Swedish prosecutors have dropped their investigation into a rape allegation against Julian Assange, almost seven years after it began and five years after the WikiLeaks founder sought refuge inside Ecuador's London embassy.
Assange's Swedish lawyer Per E. Samuelson declared Friday that "this is a total victory for Julian Assange. He is now free to leave the embassy when he wants."
But the picture is more complicated than that.
HAS ASSANGE BEEN EXONERATED?
No. The investigation began after two women accused Assange of sexual offenses during a 2010 visit to Stockholm — allegations he denies. Sweden asked Britain to extradite Assange for questioning, and in June 2012 he sought refuge in Ecuador's London embassy to avoid arrest.
After that, the investigation stalled. Swedish prosecutors dropped cases of alleged sexual misconduct when the statute of limitations ran out in 2015, leaving only the rape allegation.
Marianne Ny, the Swedish director of public prosecutions announced Friday that she was dropping the rape case because there is no prospect of bringing Assange to Sweden "in the foreseeable future" and it is "no longer proportionate" to maintain the European arrest warrant.
She told a news conference in Stockholm that the investigation could be reopened if Assange returns to Sweden before the statute of limitations lapses in 2020.
Ny said the case was not being dropped because Assange has been found innocent.
"We don't make any statement of guilty or not," she said.
IS ASSANGE FREE TO LEAVE THE ECUADOREAN EMBASSY?
Sweden has revoked a European Arrest Warrant for Assange, so British police are no longer seeking him for extradition. But there is also a warrant issued by a British court after he skipped bail in June 2012.
London's Metropolitan Police force says that it "is obliged to execute that warrant should he leave the embassy." The maximum sentence for that offense is a year in prison.
Assange said Friday that "my legal staff have contacted the U.K. authorities and we hope to engage in a dialogue about what is the best way forward."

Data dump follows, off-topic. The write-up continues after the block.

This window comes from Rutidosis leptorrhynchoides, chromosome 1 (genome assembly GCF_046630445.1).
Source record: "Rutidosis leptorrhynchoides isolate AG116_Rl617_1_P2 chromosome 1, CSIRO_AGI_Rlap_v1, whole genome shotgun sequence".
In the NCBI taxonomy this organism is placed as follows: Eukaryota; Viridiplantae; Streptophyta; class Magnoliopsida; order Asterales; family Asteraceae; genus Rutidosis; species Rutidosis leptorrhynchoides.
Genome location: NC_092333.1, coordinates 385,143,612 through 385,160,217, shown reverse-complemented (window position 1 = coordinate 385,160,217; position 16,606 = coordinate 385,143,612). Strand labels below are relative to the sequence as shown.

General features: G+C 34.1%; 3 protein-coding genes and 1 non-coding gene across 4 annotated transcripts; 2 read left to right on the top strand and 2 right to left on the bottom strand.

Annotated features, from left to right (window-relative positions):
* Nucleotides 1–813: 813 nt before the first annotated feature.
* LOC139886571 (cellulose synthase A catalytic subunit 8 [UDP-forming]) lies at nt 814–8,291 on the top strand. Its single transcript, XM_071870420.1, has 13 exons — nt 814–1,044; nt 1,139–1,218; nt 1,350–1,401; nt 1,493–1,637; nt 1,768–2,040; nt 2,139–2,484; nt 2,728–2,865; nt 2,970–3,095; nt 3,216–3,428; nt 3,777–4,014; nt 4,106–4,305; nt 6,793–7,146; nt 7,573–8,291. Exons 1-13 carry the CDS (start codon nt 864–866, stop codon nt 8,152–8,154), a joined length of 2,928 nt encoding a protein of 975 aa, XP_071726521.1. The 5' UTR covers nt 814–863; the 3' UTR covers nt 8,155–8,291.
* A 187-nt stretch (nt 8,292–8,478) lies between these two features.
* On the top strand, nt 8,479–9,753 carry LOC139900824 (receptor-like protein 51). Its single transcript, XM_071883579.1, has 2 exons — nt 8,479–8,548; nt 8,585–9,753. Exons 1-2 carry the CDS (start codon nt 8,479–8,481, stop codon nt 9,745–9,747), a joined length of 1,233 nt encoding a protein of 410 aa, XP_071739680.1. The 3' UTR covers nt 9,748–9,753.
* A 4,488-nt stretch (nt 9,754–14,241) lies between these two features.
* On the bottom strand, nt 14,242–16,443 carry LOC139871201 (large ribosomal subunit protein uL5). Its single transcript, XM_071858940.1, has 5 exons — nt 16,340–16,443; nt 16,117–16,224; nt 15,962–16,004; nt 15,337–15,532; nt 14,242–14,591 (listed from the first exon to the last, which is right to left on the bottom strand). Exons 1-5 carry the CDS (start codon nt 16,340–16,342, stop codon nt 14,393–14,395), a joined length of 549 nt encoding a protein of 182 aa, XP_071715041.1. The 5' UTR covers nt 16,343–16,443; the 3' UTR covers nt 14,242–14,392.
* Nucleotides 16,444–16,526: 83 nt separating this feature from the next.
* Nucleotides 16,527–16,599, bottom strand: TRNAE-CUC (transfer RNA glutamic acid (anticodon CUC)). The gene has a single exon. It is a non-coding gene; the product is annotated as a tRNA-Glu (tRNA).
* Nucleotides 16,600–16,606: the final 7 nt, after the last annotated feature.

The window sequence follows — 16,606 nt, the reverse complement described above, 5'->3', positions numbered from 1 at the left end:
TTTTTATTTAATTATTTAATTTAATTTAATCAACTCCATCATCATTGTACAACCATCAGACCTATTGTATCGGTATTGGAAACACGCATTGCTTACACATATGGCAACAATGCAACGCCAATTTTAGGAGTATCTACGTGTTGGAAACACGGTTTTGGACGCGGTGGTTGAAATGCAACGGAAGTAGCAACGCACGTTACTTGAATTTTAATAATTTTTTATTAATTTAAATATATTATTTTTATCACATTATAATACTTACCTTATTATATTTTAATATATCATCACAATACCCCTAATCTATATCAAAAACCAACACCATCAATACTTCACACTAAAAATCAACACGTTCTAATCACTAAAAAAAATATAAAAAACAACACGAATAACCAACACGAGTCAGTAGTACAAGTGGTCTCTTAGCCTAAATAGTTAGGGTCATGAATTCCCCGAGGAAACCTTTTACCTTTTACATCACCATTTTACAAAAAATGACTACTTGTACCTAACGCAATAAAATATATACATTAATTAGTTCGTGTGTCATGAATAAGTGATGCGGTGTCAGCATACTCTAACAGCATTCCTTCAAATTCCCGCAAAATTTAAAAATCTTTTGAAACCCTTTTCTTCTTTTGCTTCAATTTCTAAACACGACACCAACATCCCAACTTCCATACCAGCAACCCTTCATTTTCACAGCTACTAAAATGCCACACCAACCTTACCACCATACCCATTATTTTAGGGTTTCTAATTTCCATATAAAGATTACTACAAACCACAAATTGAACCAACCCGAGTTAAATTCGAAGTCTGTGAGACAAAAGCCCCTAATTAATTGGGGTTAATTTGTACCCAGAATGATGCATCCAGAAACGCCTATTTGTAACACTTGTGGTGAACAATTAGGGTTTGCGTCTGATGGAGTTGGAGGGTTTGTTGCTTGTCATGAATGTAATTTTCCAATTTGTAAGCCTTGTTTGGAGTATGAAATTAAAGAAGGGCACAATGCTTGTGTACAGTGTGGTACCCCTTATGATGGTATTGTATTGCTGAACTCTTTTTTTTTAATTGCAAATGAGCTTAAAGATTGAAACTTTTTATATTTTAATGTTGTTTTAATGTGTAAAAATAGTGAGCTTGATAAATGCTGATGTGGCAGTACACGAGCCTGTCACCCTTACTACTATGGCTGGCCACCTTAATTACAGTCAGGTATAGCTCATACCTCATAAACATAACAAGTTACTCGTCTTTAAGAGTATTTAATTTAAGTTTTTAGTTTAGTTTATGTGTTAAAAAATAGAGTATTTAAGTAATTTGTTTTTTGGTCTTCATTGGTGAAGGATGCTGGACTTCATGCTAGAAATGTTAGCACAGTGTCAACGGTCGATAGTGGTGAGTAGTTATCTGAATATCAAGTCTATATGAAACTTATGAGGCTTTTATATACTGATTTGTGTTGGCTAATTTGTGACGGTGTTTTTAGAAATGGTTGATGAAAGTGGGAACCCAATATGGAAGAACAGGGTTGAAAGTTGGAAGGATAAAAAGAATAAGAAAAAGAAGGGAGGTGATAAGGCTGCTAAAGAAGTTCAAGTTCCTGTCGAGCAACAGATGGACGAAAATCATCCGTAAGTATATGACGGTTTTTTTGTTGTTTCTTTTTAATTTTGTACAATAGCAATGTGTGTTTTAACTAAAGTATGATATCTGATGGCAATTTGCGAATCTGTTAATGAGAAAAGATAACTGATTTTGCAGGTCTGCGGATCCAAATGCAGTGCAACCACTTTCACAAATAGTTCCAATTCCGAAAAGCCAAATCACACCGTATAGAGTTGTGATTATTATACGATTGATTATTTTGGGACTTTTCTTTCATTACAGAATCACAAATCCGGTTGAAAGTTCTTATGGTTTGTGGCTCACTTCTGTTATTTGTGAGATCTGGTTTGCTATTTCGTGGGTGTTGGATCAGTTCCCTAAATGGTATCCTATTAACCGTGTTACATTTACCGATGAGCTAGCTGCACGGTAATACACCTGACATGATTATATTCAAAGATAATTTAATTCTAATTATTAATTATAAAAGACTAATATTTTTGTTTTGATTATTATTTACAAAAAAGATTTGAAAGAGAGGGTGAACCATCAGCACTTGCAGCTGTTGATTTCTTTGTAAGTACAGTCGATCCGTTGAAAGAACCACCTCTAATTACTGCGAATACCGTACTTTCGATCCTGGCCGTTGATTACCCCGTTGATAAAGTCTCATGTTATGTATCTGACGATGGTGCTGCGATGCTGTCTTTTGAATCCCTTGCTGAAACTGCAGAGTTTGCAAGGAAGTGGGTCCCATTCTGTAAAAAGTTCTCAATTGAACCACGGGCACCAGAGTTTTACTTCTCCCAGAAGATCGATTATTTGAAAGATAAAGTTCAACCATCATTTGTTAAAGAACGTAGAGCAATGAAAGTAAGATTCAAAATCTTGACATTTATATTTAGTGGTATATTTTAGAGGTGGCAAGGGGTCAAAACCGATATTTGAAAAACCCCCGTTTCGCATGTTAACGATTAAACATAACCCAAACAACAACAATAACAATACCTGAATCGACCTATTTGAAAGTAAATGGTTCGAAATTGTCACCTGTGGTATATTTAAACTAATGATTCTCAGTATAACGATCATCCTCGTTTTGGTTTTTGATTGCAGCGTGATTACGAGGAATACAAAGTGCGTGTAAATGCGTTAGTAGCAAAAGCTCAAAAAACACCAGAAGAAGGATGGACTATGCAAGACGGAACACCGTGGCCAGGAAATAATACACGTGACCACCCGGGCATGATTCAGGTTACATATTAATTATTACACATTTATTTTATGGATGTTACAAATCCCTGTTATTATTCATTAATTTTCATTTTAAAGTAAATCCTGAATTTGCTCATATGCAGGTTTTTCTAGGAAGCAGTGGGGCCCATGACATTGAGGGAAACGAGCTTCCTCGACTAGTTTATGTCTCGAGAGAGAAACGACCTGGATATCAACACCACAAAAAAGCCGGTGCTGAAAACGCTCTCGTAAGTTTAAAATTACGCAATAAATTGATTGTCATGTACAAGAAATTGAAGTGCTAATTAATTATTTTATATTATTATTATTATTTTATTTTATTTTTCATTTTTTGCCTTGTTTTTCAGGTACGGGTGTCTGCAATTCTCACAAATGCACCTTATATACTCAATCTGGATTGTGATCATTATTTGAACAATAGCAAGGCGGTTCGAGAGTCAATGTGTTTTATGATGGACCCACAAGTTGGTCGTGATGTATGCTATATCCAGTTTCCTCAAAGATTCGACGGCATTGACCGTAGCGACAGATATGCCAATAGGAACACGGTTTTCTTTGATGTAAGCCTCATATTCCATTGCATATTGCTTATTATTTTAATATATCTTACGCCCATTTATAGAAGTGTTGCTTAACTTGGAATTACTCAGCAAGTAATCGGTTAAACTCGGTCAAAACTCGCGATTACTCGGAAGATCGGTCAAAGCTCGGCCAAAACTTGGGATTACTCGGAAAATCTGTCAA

Ecuador, which has granted Assange asylum, says it will step up diplomatic efforts to gain him safe passage to the Latin American country.
ARE THERE OTHER CHARGES AGAINST ASSANGE?
That's unclear. Assange suspects there is a secret U.S. indictment against him for WikiLeaks' publication of leaked classified American documents, which has infuriated U.S. officials. CIA Director Mike Pompeo has branded WikiLeaks a "hostile intelligence service," and Attorney General Jeff Sessions said last month that Assange's arrest is a priority.
Both U.S. and British officials have declined to comment on whether there is a warrant for Assange's arrest.
Assange told reporters Friday he would be happy to discuss his case with the U.S. Department of Justice.
DOES SWEDEN'S ACTION MAKE ASSANGE SAFER?
Some legal experts say it makes his position less secure. Until Friday, Britain was bound to honor Sweden's extradition request before any warrant from the United States. That is no longer the case.
Lawyer David Allen Green, who has followed the case, tweeted: "Once outside embassy, Assange more at risk from any U.S. extradition attempt than if he had gone to Sweden."
Assange could fight any U.S. extradition request in the British courts, a process that could take years.
WikiLeaks' release of classified material has continued unabated during Assange's five years in the Ecuadorean embassy. On Friday, the group released what it said were new details of CIA cyberespionage tools.